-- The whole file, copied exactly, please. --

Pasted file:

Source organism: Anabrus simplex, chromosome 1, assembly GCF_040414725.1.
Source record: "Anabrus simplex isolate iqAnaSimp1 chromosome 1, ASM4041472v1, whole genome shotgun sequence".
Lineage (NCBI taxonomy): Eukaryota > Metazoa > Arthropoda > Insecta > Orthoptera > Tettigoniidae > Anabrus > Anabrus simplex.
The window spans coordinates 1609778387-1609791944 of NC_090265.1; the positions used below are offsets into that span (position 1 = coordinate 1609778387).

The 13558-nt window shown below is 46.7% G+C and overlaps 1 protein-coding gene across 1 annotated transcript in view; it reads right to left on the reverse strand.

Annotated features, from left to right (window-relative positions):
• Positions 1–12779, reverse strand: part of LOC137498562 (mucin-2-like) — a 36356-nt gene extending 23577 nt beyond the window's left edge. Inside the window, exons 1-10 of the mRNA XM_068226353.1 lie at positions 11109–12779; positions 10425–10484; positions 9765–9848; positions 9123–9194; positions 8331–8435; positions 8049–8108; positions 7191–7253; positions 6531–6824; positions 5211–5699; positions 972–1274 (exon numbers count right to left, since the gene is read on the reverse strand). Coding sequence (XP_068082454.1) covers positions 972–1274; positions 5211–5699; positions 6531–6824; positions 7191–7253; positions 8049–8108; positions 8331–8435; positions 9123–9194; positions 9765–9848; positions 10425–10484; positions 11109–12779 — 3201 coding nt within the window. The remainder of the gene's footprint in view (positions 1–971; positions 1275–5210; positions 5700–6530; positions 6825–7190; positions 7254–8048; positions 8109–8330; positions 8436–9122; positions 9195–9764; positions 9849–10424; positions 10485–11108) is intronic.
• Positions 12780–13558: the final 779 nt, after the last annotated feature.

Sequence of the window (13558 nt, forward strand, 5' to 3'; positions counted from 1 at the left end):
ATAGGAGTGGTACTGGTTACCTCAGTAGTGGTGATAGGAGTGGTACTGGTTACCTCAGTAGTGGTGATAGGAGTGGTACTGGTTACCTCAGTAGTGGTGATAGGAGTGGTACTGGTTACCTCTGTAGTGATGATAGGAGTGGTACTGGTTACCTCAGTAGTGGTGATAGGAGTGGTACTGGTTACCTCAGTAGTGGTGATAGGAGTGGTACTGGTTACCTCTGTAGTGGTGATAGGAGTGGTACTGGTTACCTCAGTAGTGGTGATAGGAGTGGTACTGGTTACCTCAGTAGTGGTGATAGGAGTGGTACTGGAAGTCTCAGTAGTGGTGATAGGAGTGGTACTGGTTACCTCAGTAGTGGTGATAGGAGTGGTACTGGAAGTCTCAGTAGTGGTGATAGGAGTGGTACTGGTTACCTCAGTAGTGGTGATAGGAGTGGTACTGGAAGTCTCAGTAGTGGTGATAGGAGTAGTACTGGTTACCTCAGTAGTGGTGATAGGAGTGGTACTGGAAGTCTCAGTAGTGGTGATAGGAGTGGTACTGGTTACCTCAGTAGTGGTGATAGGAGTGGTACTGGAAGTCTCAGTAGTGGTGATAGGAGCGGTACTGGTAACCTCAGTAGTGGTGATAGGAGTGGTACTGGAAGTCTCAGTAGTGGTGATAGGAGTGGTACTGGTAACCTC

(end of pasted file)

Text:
Source organism: Anabrus simplex, chromosome 1, assembly GCF_040414725.1.
Source record: "Anabrus simplex isolate iqAnaSimp1 chromosome 1, ASM4041472v1, whole genome shotgun sequence".
Lineage (NCBI taxonomy): Eukaryota > Metazoa > Arthropoda > Insecta > Orthoptera > Tettigoniidae > Anabrus > Anabrus simplex.
The window spans coordinates 1609778387-1609791944 of NC_090265.1; the positions used below are offsets into that span (position 1 = coordinate 1609778387).

The 13558-nt window shown below is 46.7% G+C and overlaps 1 protein-coding gene across 1 annotated transcript in view; it reads right to left on the reverse strand.

Annotated features, from left to right (window-relative positions):
• Positions 1–12779, reverse strand: part of LOC137498562 (mucin-2-like) — a 36356-nt gene extending 23577 nt beyond the window's left edge. Inside the window, exons 1-10 of the mRNA XM_068226353.1 lie at positions 11109–12779; positions 10425–10484; positions 9765–9848; positions 9123–9194; positions 8331–8435; positions 8049–8108; positions 7191–7253; positions 6531–6824; positions 5211–5699; positions 972–1274 (exon numbers count right to left, since the gene is read on the reverse strand). Coding sequence (XP_068082454.1) covers positions 972–1274; positions 5211–5699; positions 6531–6824; positions 7191–7253; positions 8049–8108; positions 8331–8435; positions 9123–9194; positions 9765–9848; positions 10425–10484; positions 11109–12779 — 3201 coding nt within the window. The remainder of the gene's footprint in view (positions 1–971; positions 1275–5210; positions 5700–6530; positions 6825–7190; positions 7254–8048; positions 8109–8330; positions 8436–9122; positions 9195–9764; positions 9849–10424; positions 10485–11108) is intronic.
• Positions 12780–13558: the final 779 nt, after the last annotated feature.

Sequence of the window (13558 nt, forward strand, 5' to 3'; positions counted from 1 at the left end):
ATAGGAGTGGTACTGGTTACCTCAGTAGTGGTGATAGGAGTGGTACTGGTTACCTCAGTAGTGGTGATAGGAGTGGTACTGGTTACCTCAGTAGTGGTGATAGGAGTGGTACTGGTTACCTCTGTAGTGATGATAGGAGTGGTACTGGTTACCTCAGTAGTGGTGATAGGAGTGGTACTGGTTACCTCAGTAGTGGTGATAGGAGTGGTACTGGTTACCTCTGTAGTGGTGATAGGAGTGGTACTGGTTACCTCAGTAGTGGTGATAGGAGTGGTACTGGTTACCTCAGTAGTGGTGATAGGAGTGGTACTGGAAGTCTCAGTAGTGGTGATAGGAGTGGTACTGGTTACCTCAGTAGTGGTGATAGGAGTGGTACTGGAAGTCTCAGTAGTGGTGATAGGAGTGGTACTGGTTACCTCAGTAGTGGTGATAGGAGTGGTACTGGAAGTCTCAGTAGTGGTGATAGGAGTAGTACTGGTTACCTCAGTAGTGGTGATAGGAGTGGTACTGGAAGTCTCAGTAGTGGTGATAGGAGTGGTACTGGTTACCTCAGTAGTGGTGATAGGAGTGGTACTGGAAGTCTCAGTAGTGGTGATAGGAGCGGTACTGGTAACCTCAGTAGTGGTGATAGGAGTGGTACTGGAAGTCTCAGTAGTGGTGATAGGAGTGGTACTGGTAACCTC